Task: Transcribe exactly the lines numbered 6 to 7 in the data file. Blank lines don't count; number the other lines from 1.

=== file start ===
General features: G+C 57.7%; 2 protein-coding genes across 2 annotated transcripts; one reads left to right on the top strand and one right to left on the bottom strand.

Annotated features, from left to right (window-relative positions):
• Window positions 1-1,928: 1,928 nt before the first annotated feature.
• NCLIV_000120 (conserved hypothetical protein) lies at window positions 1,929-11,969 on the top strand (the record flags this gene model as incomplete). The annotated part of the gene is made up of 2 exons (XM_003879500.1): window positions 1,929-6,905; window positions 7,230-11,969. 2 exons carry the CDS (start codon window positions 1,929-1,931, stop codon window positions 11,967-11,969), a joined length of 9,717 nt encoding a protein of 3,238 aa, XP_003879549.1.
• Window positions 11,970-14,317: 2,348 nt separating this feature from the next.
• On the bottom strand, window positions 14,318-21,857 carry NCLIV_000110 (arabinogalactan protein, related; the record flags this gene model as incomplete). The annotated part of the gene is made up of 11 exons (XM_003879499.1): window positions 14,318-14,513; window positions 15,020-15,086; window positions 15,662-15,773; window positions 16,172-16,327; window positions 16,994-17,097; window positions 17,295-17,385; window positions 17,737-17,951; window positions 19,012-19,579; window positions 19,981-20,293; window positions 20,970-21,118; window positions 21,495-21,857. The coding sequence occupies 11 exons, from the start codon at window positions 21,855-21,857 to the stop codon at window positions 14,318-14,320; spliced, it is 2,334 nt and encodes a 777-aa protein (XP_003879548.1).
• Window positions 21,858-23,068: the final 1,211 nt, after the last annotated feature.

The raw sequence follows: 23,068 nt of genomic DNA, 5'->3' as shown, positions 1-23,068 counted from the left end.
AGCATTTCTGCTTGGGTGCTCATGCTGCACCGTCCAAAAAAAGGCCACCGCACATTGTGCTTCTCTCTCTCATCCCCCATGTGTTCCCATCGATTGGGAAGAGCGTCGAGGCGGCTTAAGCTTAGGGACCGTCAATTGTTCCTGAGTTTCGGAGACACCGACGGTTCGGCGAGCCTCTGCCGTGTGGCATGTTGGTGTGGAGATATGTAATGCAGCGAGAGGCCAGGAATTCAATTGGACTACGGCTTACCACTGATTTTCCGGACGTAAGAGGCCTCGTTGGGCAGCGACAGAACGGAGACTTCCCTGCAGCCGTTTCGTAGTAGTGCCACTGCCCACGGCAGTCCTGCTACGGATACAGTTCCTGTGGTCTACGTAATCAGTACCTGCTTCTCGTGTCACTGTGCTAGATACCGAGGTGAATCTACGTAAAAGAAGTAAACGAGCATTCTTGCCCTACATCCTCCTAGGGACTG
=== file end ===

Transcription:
• On the bottom strand, window positions 14,318-21,857 carry NCLIV_000110 (arabinogalactan protein, related; the record flags this gene model as incomplete). The annotated part of the gene is made up of 11 exons (XM_003879499.1): window positions 14,318-14,513; window positions 15,020-15,086; window positions 15,662-15,773; window positions 16,172-16,327; window positions 16,994-17,097; window positions 17,295-17,385; window positions 17,737-17,951; window positions 19,012-19,579; window positions 19,981-20,293; window positions 20,970-21,118; window positions 21,495-21,857. The coding sequence occupies 11 exons, from the start codon at window positions 21,855-21,857 to the stop codon at window positions 14,318-14,320; spliced, it is 2,334 nt and encodes a 777-aa protein (XP_003879548.1).
• Window positions 21,858-23,068: the final 1,211 nt, after the last annotated feature.